Goshen News, Goshen, IN

May 7, 2012

Pool and spa at Goshen College to close permanently


GOSHEN — Goshen College officials announced Monday afternoon that the pool and spa at the college’s Roman Gingerich recreation-fitness center will no longer be open as of Sept. 1.

“The swimming pool and spa will be closing permanently on Aug. 31,” according to an e-mail by Josh Keister, director of the fitness center.

Bill Born, vice president of student life, pointed out the pool facility has aged and is fairly expensive to maintain.

“We have considered it for a long time,” he said of the closing.

He said college officials have not decided what will go into the space now used by the pool and spa, but officials will study the options this summer and fall.

“Change comes in many forms,” Born wrote in his e-mail, “including the innovation and creation of new programs and spaces, as well as the assessment and consideration of programs and spaces already in place.”

As one step in achieving more focused goals and outcomes, Goshen college plans to re-purpose the RFC pool and spa space, Born wrote.

Current programs and operations of the pool and spa will remain in place through August, he said. There are about five full-time life guards and several others who work part time. College officials said they would work to find other employment for these student employees.

Born said a swim club was formed this year and has been using the pool. He said he spoke with officials of the club Monday, informing them of the decision. But other than the club and one academic class, the pool has not been used by a large number of students.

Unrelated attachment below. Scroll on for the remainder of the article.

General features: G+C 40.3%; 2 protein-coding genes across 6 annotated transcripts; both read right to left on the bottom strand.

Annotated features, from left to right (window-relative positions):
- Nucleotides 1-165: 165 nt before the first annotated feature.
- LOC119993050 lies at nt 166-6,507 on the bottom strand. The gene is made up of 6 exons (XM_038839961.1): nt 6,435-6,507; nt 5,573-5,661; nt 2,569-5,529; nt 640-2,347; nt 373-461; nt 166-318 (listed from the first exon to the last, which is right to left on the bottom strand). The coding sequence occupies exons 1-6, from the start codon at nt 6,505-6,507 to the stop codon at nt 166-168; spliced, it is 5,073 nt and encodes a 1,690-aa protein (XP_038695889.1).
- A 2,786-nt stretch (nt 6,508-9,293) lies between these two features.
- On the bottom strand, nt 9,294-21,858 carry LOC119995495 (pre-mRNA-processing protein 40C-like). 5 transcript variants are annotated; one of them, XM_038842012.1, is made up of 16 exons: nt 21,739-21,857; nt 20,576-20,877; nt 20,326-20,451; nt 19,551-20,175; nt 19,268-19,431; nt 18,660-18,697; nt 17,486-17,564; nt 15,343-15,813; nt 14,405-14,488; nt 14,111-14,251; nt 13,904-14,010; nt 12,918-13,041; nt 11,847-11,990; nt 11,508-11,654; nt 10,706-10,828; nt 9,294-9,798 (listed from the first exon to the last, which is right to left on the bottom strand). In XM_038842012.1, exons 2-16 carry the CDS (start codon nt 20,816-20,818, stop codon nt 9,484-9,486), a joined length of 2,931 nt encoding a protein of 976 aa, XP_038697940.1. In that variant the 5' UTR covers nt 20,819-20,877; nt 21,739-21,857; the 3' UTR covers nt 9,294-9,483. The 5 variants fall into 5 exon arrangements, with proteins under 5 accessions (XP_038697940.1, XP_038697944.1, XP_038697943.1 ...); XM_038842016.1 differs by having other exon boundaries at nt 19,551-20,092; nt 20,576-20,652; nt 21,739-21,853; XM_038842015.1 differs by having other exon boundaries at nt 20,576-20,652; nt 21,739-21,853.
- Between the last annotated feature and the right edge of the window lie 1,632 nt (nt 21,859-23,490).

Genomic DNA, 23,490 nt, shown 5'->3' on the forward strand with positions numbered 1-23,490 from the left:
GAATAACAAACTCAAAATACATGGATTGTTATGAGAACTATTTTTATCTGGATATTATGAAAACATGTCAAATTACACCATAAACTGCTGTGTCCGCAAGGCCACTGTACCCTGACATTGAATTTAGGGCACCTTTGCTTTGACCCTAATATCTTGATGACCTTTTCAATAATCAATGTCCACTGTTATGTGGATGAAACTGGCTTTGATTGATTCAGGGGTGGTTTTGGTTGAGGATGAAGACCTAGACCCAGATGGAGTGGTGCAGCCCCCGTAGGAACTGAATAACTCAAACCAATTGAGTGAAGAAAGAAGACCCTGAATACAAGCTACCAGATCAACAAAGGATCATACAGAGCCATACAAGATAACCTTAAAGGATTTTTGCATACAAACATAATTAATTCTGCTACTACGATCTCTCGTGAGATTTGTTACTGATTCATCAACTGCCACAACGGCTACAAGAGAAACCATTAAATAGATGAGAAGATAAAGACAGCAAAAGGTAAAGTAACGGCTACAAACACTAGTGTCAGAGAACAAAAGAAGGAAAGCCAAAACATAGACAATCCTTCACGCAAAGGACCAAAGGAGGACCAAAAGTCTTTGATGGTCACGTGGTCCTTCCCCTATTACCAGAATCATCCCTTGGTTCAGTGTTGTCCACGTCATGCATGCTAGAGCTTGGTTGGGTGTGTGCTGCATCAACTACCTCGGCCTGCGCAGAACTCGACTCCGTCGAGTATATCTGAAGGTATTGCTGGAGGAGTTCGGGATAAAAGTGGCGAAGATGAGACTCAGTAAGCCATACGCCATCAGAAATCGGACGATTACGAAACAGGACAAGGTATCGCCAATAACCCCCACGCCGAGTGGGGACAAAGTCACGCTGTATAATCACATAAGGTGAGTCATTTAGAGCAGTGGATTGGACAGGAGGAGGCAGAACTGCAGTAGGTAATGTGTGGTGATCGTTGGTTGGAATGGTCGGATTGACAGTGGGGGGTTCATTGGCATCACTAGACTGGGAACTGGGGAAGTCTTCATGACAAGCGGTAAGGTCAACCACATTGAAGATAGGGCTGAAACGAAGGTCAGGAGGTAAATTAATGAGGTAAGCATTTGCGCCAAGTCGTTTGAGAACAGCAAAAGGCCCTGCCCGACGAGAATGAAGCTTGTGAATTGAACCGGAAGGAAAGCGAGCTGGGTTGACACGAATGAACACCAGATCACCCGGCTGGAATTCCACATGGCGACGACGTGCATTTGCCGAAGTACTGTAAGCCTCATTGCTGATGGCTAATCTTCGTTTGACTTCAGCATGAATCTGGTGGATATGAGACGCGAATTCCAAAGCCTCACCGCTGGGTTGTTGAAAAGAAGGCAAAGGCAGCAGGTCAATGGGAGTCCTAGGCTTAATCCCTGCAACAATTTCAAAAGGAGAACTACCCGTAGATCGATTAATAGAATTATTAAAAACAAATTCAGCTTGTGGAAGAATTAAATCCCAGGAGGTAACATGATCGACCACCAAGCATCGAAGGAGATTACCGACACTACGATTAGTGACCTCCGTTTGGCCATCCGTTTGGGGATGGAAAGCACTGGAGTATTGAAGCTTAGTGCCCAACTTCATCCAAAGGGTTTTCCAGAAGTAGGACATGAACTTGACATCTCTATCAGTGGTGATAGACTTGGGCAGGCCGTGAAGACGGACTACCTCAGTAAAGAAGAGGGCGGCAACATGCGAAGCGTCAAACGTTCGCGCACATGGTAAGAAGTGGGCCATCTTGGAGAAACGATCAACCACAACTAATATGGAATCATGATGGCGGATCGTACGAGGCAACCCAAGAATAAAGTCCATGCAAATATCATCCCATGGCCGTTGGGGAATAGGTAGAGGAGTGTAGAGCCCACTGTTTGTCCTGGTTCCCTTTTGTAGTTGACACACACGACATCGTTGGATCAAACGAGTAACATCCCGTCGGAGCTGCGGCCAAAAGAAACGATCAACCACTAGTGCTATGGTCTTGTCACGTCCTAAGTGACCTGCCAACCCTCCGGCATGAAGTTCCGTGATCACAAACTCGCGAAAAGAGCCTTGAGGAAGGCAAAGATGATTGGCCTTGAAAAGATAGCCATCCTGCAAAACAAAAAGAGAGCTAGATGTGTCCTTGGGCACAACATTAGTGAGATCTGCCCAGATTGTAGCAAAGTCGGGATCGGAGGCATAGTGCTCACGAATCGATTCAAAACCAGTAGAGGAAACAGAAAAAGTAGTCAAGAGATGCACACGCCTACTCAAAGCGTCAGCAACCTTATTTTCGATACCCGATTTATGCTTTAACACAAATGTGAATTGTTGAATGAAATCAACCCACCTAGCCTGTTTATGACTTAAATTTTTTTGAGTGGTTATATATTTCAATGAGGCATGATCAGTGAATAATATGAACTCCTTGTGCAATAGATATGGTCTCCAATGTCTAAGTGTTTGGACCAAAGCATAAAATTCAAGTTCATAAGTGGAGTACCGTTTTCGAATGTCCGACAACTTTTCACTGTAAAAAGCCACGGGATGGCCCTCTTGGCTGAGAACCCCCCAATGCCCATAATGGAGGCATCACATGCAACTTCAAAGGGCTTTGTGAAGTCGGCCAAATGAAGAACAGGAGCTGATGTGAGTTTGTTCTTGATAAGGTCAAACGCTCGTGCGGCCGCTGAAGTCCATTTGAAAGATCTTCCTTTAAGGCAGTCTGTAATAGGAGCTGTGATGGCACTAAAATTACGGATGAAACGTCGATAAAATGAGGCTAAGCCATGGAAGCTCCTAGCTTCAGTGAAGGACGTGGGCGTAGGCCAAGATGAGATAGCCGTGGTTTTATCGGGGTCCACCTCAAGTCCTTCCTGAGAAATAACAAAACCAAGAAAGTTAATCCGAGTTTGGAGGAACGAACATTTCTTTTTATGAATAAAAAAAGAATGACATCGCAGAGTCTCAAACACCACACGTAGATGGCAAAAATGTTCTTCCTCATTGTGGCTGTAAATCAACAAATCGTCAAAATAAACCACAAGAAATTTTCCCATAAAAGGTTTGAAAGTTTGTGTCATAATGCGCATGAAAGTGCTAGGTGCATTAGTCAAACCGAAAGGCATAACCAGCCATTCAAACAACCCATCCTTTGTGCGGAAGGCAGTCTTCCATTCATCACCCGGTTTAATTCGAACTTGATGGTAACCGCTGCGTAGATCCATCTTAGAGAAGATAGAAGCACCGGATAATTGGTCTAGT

But community use is another story.

“There is quite a bit of community use,” Born said, including water aerobics. “Obviously it will be disappointing to them.”

But college officials are thinking about the overall purpose of the space at the recreation center, Born said.

School officials will be “re-purposing” the use that is best for Goshen College, Born said.

“There are a number of factors,” said Richard Aguirre, director of communications at the college. He said the college uses the pool for academic purposes every other year, and there are not other academic uses of the facility.

He added that the cost of maintenance of a community pool has become expensive.

In Born’s message, he said additional projects at the rec center include a new indoor track, new roof over the gymnasium and refinishing of the gym floor.

Dawn Krezel, who has taught aerobics at the GC pool the past eight years, said she believes the closure will take a toll on the community.

“It will have a big effect,” she said after climbing out of the pool Monday afternoon. “This will be missed.”

Krezel said she teaches six classes on Mondays, Wednesdays and Fridays, with 30 people in many of the classes. She added that other adults, such as local teachers, use the pool for exercise in evenings.

There are other classes on Tuesday and Thursday mornings, she said. GC athletes also use the pool and spa for therapy, she explained.

“It has been fun for everybody,” Krezel said. “I am going to miss this.”